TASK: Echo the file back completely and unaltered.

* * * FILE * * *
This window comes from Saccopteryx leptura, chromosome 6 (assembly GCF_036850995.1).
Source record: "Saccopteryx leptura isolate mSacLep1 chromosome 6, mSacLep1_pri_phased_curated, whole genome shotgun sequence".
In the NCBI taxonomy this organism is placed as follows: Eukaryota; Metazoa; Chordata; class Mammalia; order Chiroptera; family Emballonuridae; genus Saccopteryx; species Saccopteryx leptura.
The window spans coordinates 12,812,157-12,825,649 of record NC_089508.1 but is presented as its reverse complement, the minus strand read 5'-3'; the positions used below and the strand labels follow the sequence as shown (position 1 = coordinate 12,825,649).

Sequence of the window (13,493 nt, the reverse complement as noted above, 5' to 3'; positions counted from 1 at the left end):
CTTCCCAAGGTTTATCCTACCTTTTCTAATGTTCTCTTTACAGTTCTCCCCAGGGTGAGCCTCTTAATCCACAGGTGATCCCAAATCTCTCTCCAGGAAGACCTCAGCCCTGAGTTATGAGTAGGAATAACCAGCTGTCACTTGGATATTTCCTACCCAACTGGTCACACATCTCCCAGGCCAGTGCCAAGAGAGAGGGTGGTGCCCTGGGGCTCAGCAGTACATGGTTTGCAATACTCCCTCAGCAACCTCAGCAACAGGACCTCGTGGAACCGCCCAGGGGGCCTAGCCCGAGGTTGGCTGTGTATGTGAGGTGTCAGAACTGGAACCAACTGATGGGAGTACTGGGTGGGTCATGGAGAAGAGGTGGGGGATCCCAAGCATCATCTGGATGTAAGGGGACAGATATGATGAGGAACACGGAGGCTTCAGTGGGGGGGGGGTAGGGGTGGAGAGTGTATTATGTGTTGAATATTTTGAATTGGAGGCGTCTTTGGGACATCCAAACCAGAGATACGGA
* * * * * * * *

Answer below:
This window comes from Saccopteryx leptura, chromosome 6 (assembly GCF_036850995.1).
Source record: "Saccopteryx leptura isolate mSacLep1 chromosome 6, mSacLep1_pri_phased_curated, whole genome shotgun sequence".
In the NCBI taxonomy this organism is placed as follows: Eukaryota; Metazoa; Chordata; class Mammalia; order Chiroptera; family Emballonuridae; genus Saccopteryx; species Saccopteryx leptura.
The window spans coordinates 12,812,157-12,825,649 of record NC_089508.1 but is presented as its reverse complement, the minus strand read 5'-3'; the positions used below and the strand labels follow the sequence as shown (position 1 = coordinate 12,825,649).

Sequence of the window (13,493 nt, the reverse complement as noted above, 5' to 3'; positions counted from 1 at the left end):
CTTCCCAAGGTTTATCCTACCTTTTCTAATGTTCTCTTTACAGTTCTCCCCAGGGTGAGCCTCTTAATCCACAGGTGATCCCAAATCTCTCTCCAGGAAGACCTCAGCCCTGAGTTATGAGTAGGAATAACCAGCTGTCACTTGGATATTTCCTACCCAACTGGTCACACATCTCCCAGGCCAGTGCCAAGAGAGAGGGTGGTGCCCTGGGGCTCAGCAGTACATGGTTTGCAATACTCCCTCAGCAACCTCAGCAACAGGACCTCGTGGAACCGCCCAGGGGGCCTAGCCCGAGGTTGGCTGTGTATGTGAGGTGTCAGAACTGGAACCAACTGATGGGAGTACTGGGTGGGTCATGGAGAAGAGGTGGGGGATCCCAAGCATCATCTGGATGTAAGGGGACAGATATGATGAGGAACACGGAGGCTTCAGTGGGGGGGGGGTAGGGGTGGAGAGTGTATTATGTGTTGAATATTTTGAATTGGAGGCGTCTTTGGGACATCCAAACCAGAGATACGGA